Bricks and Mortals

2020

There is a common misconception of architecture being immortal, when in reality it is only a matter of time before any given building vanishes – most recently an example of this is the Notre-Dame de Paris which was lit up in flames.
Almost instantly declarations for rebuilding the Notre-Dame were made when in reality, it might have been worthwhile
thinking about the building itself and whether it is actually worthwhile being rebuilt. The vast carbon-emissions and energy spent on buildings which are thought of as being fixed, stable and unchanging come with the cost of waste, resource use and ecological destruction. Rather than being fixed objects, buildings are in flux: as time passes so does the material, resulting in decay and signs of age. The idea of permanence does not necessarily result in infinity; my project explores the argument of certain structures being permanent – specifically the viaduct in Digbeth which is an inherent component of the area, creating the basis for my project.

An enthusiastic and ambitious architecture student, I aim to appreciate and recognise the potential architecture has to understand and therefore, exemplify, the physical and social elements of the city.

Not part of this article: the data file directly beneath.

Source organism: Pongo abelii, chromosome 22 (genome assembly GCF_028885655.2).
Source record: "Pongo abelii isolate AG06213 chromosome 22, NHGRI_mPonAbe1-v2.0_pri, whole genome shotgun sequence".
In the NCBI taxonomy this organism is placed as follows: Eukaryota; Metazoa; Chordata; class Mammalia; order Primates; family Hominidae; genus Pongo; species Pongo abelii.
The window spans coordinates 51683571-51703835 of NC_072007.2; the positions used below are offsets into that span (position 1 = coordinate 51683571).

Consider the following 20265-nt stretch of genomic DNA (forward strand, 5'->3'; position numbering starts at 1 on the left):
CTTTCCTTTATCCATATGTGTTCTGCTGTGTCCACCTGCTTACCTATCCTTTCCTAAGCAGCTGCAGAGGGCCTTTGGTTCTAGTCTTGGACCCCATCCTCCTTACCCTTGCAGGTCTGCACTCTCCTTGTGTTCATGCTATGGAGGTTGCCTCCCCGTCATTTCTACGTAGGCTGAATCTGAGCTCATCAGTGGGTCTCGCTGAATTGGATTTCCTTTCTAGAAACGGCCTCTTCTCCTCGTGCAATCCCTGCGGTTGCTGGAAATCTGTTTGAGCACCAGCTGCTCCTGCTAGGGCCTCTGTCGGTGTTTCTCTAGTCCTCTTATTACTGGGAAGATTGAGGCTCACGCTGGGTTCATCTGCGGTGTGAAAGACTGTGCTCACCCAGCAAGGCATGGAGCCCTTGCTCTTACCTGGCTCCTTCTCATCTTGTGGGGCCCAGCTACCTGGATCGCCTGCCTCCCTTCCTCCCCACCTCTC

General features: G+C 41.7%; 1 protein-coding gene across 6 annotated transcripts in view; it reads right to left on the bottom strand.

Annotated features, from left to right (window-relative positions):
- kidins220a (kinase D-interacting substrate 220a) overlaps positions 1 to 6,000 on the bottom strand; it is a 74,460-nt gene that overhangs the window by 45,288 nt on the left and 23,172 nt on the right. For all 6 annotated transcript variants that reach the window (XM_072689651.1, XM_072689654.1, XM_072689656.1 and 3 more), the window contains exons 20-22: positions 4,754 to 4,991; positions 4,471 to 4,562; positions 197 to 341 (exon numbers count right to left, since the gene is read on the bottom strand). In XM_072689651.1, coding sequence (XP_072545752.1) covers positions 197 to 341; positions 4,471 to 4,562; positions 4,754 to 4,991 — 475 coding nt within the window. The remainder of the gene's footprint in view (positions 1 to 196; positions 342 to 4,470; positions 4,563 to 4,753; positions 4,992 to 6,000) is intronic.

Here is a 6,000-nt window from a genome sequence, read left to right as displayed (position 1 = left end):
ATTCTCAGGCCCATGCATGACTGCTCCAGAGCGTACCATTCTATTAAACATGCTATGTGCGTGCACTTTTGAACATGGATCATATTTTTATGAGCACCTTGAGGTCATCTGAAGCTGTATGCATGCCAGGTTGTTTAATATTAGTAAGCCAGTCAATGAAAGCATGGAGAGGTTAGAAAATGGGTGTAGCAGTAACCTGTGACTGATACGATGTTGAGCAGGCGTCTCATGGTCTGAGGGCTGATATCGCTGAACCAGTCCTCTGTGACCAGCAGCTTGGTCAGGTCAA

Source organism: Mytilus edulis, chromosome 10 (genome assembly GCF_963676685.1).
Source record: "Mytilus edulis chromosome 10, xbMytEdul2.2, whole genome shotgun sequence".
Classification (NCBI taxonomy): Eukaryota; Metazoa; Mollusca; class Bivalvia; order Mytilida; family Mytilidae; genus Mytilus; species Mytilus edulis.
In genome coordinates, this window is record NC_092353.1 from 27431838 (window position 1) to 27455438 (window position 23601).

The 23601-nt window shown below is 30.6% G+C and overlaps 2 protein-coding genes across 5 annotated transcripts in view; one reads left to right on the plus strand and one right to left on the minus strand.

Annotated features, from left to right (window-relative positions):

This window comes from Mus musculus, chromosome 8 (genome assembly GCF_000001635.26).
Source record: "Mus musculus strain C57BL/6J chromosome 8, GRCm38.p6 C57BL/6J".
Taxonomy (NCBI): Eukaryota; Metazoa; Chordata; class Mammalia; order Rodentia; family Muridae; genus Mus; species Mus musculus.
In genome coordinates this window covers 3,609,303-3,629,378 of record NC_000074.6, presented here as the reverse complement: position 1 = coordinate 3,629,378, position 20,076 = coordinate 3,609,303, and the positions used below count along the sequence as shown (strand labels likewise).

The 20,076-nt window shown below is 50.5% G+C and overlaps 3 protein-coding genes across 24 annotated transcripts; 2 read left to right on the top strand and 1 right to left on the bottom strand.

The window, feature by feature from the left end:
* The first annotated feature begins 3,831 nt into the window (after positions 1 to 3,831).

I am currently engaged in a project experimenting with how architecture can create a social hierarchy, recognising the implications this has on the human scale. By curating an ‘extreme’ outcome, I look to highlight the social diversity that is prevalent in today’s society. I am interested in understanding the multiple layers and how this can be abstracted to create an architectural form that is contextually aware.
My interests in architecture focus on social issues where sustainability to society is important to the vitality of spaces. I am keen to learn new skills to develop further ideas and approaches to architecture and the built environment.

The Parkside Building
5 Cardigan Street
Birmingham B4 7BD UK
+44 (0)121 331 5000
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